Dextrous robotic hand gets thumbs up
Sensors attached to the hand make it possible for the robotic hand to determine the force required to grasp an object with the right amount of force.
Thu, Aug 02 2012 at 10:41 AM
GENTLE TOUCH: The Dexmart hand employs small electric motors to twist strings which mimic muscles in human body. It can even, as shown above, handle an egg. (Photo: Dexmart)
PARIS — European researchers said on Aug. 2 that they had developed the world's first real-sized, five-fingered robotic hand able to grasp and manipulate objects with human-like dexterity.
Getting robots to maneuver objects with precision has posed many problems for engineers in their quest to build humanoid machines to serve as domestic aides, emergency rescuers or factory workers.
Industrial robotic "grippers" already exist that are able to grasp objects and move them but are unable to handle items as a human hand would — grasping an egg without breaking it but also lifting heavy, bulky things.
It has also proved difficult to size prototypes on human measurements.
The team from Italy and Germany built a hand using strings that are twisted by small, high-speed motors in five fingers, each with three segments.
Dubbed the Dexmart Hand, the device was able to handle a delicate Easter egg and lift a five kilogram load, the team reported.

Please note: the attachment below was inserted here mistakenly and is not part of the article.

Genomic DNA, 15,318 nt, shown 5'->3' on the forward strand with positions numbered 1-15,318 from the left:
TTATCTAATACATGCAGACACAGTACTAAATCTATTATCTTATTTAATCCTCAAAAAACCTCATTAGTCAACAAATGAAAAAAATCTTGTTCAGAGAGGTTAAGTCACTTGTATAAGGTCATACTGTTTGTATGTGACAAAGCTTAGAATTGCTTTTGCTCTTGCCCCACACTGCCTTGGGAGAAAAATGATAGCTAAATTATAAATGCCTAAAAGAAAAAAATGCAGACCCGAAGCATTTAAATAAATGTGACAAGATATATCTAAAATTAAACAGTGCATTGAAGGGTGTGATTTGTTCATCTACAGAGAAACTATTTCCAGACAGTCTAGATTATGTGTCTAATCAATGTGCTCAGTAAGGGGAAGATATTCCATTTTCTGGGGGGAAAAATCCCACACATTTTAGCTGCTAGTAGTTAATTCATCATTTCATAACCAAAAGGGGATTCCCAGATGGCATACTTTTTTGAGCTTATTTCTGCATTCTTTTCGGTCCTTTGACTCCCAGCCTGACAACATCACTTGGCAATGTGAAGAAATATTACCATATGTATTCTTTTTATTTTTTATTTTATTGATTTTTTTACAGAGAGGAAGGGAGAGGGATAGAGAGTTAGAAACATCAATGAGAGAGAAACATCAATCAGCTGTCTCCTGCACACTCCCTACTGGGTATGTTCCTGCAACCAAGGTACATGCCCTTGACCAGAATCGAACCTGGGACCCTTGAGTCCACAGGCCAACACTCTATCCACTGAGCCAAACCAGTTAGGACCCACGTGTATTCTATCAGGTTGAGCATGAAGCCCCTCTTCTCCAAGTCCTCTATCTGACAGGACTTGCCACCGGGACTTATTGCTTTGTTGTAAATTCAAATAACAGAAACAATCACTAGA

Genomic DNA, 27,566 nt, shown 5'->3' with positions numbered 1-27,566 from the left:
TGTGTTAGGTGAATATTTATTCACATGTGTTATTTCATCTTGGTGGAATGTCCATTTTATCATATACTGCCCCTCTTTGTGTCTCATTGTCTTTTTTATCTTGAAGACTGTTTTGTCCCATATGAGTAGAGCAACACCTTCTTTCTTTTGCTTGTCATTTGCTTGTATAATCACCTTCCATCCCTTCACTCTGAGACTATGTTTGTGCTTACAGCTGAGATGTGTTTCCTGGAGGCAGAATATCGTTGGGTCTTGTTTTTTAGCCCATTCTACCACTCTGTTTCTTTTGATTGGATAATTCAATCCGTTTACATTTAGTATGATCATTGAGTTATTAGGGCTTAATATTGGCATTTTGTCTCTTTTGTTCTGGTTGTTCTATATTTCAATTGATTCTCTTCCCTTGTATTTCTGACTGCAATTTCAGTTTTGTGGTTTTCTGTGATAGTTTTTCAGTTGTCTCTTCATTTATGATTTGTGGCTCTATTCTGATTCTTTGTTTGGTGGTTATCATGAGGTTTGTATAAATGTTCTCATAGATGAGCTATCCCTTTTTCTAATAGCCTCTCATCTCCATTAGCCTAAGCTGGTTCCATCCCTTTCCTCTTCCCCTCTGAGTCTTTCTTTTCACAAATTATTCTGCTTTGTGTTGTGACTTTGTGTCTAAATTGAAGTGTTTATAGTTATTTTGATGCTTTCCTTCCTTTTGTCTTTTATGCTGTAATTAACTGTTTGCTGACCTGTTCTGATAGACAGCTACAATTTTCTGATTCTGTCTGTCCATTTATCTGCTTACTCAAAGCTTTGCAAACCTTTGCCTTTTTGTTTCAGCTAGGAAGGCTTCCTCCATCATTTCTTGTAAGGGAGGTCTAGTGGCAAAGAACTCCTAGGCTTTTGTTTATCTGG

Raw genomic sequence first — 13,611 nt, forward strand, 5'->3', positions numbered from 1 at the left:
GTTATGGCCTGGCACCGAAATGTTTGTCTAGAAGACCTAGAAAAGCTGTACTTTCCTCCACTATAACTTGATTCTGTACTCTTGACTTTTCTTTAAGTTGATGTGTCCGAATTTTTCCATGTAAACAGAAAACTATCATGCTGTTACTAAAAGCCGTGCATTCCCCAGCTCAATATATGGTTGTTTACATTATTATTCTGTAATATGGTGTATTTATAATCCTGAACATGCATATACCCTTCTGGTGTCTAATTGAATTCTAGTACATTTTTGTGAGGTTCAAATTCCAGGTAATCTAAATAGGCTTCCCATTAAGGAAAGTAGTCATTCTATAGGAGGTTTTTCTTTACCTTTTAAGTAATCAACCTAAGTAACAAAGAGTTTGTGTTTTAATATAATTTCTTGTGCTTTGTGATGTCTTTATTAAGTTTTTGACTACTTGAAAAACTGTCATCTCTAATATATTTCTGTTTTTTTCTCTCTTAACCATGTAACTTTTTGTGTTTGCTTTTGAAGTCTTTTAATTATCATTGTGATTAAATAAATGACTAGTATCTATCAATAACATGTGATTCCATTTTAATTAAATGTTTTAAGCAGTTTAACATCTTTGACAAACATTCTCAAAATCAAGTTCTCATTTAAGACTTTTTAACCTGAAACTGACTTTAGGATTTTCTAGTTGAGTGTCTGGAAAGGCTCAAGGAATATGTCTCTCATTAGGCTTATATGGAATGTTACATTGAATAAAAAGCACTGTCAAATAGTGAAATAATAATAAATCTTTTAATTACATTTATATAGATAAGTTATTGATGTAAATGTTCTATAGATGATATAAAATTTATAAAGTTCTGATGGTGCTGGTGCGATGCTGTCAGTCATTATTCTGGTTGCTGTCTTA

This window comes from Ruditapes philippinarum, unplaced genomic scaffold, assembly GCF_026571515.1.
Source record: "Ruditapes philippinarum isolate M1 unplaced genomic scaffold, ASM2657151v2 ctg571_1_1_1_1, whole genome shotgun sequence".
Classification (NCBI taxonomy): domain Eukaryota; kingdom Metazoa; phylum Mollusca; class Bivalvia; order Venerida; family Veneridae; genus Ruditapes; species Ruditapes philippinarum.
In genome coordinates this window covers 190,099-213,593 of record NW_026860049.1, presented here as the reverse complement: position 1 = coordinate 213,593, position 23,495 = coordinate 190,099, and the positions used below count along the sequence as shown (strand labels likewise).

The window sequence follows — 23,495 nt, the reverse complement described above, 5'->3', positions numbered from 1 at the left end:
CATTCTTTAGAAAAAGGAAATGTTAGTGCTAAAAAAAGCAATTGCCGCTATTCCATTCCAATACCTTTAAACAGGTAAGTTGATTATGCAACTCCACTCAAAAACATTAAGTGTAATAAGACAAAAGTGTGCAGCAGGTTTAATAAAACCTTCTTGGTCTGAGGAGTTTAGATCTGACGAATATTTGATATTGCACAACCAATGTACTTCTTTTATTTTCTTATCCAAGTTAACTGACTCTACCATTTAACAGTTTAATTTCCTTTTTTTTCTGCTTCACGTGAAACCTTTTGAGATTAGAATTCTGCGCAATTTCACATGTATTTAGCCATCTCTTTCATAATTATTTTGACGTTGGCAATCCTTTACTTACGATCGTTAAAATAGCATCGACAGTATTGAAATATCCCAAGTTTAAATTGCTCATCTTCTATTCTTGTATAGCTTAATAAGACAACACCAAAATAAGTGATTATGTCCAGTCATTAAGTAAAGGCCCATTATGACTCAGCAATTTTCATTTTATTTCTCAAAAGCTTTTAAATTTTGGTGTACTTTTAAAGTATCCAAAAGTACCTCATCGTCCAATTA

"We used the human hand as our model," researcher Claudio Melchiorri from Italy's University of Bologna said in a statement issued by CORDIS Features, an agency that highlights EU-funded technological research.
"This provides the ultimate example of dextrous manipulation."
The hand also has a primitive "brain."
Light sensors were attached to the hand, making it possible to calculate the force required for the fingers to grasp an object without squashing it or losing its grip.
"The capability of the robotic hand is so near to that of humans that the vision of robots as personal assistants in the household, in the operating room as well as in industrial settings is becoming ever more realistic," said fellow Bologna researcher Gianluca Palli.
Copyright 2012 AFP Global Edition